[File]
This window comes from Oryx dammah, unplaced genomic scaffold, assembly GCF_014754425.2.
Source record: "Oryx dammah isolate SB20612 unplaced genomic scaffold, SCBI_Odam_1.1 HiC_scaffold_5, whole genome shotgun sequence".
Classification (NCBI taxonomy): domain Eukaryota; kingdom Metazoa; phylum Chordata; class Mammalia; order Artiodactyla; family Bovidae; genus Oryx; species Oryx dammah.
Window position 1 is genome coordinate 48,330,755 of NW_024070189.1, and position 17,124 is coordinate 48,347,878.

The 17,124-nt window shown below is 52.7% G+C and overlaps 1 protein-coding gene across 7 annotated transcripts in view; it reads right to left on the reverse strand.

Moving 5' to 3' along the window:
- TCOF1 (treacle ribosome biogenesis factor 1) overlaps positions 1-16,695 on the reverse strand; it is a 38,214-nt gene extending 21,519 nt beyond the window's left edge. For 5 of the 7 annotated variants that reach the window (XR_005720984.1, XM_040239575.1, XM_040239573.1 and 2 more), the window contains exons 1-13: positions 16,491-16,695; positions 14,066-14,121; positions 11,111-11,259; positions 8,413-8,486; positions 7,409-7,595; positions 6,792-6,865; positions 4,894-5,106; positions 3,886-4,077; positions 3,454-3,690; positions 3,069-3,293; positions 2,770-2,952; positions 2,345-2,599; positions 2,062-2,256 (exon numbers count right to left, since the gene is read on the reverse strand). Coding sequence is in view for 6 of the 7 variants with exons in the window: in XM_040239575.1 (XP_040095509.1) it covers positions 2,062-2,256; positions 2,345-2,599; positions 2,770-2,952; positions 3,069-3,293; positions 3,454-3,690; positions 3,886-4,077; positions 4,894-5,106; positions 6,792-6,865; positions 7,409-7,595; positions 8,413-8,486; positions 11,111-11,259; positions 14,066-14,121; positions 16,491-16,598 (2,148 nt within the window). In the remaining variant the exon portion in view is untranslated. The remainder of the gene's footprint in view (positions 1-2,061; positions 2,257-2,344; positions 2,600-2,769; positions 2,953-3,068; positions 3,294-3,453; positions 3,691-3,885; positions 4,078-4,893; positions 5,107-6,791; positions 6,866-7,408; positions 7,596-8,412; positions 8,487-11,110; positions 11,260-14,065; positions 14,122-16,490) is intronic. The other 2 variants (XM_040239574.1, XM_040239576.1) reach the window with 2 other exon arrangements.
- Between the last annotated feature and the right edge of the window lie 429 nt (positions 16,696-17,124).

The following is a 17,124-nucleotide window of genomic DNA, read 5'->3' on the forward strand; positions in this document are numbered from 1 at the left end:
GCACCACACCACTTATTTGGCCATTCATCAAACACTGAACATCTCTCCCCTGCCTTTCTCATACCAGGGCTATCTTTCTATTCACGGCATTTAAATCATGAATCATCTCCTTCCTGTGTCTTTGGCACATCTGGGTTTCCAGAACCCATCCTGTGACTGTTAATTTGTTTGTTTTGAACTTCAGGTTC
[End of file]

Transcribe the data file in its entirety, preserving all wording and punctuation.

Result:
This window comes from Oryx dammah, unplaced genomic scaffold, assembly GCF_014754425.2.
Source record: "Oryx dammah isolate SB20612 unplaced genomic scaffold, SCBI_Odam_1.1 HiC_scaffold_5, whole genome shotgun sequence".
Classification (NCBI taxonomy): domain Eukaryota; kingdom Metazoa; phylum Chordata; class Mammalia; order Artiodactyla; family Bovidae; genus Oryx; species Oryx dammah.
Window position 1 is genome coordinate 48,330,755 of NW_024070189.1, and position 17,124 is coordinate 48,347,878.

The 17,124-nt window shown below is 52.7% G+C and overlaps 1 protein-coding gene across 7 annotated transcripts in view; it reads right to left on the reverse strand.

Moving 5' to 3' along the window:
- TCOF1 (treacle ribosome biogenesis factor 1) overlaps positions 1-16,695 on the reverse strand; it is a 38,214-nt gene extending 21,519 nt beyond the window's left edge. For 5 of the 7 annotated variants that reach the window (XR_005720984.1, XM_040239575.1, XM_040239573.1 and 2 more), the window contains exons 1-13: positions 16,491-16,695; positions 14,066-14,121; positions 11,111-11,259; positions 8,413-8,486; positions 7,409-7,595; positions 6,792-6,865; positions 4,894-5,106; positions 3,886-4,077; positions 3,454-3,690; positions 3,069-3,293; positions 2,770-2,952; positions 2,345-2,599; positions 2,062-2,256 (exon numbers count right to left, since the gene is read on the reverse strand). Coding sequence is in view for 6 of the 7 variants with exons in the window: in XM_040239575.1 (XP_040095509.1) it covers positions 2,062-2,256; positions 2,345-2,599; positions 2,770-2,952; positions 3,069-3,293; positions 3,454-3,690; positions 3,886-4,077; positions 4,894-5,106; positions 6,792-6,865; positions 7,409-7,595; positions 8,413-8,486; positions 11,111-11,259; positions 14,066-14,121; positions 16,491-16,598 (2,148 nt within the window). In the remaining variant the exon portion in view is untranslated. The remainder of the gene's footprint in view (positions 1-2,061; positions 2,257-2,344; positions 2,600-2,769; positions 2,953-3,068; positions 3,294-3,453; positions 3,691-3,885; positions 4,078-4,893; positions 5,107-6,791; positions 6,866-7,408; positions 7,596-8,412; positions 8,487-11,110; positions 11,260-14,065; positions 14,122-16,490) is intronic. The other 2 variants (XM_040239574.1, XM_040239576.1) reach the window with 2 other exon arrangements.
- Between the last annotated feature and the right edge of the window lie 429 nt (positions 16,696-17,124).

The following is a 17,124-nucleotide window of genomic DNA, read 5'->3' on the forward strand; positions in this document are numbered from 1 at the left end:
GCACCACACCACTTATTTGGCCATTCATCAAACACTGAACATCTCTCCCCTGCCTTTCTCATACCAGGGCTATCTTTCTATTCACGGCATTTAAATCATGAATCATCTCCTTCCTGTGTCTTTGGCACATCTGGGTTTCCAGAACCCATCCTGTGACTGTTAATTTGTTTGTTTTGAACTTCAGGTTC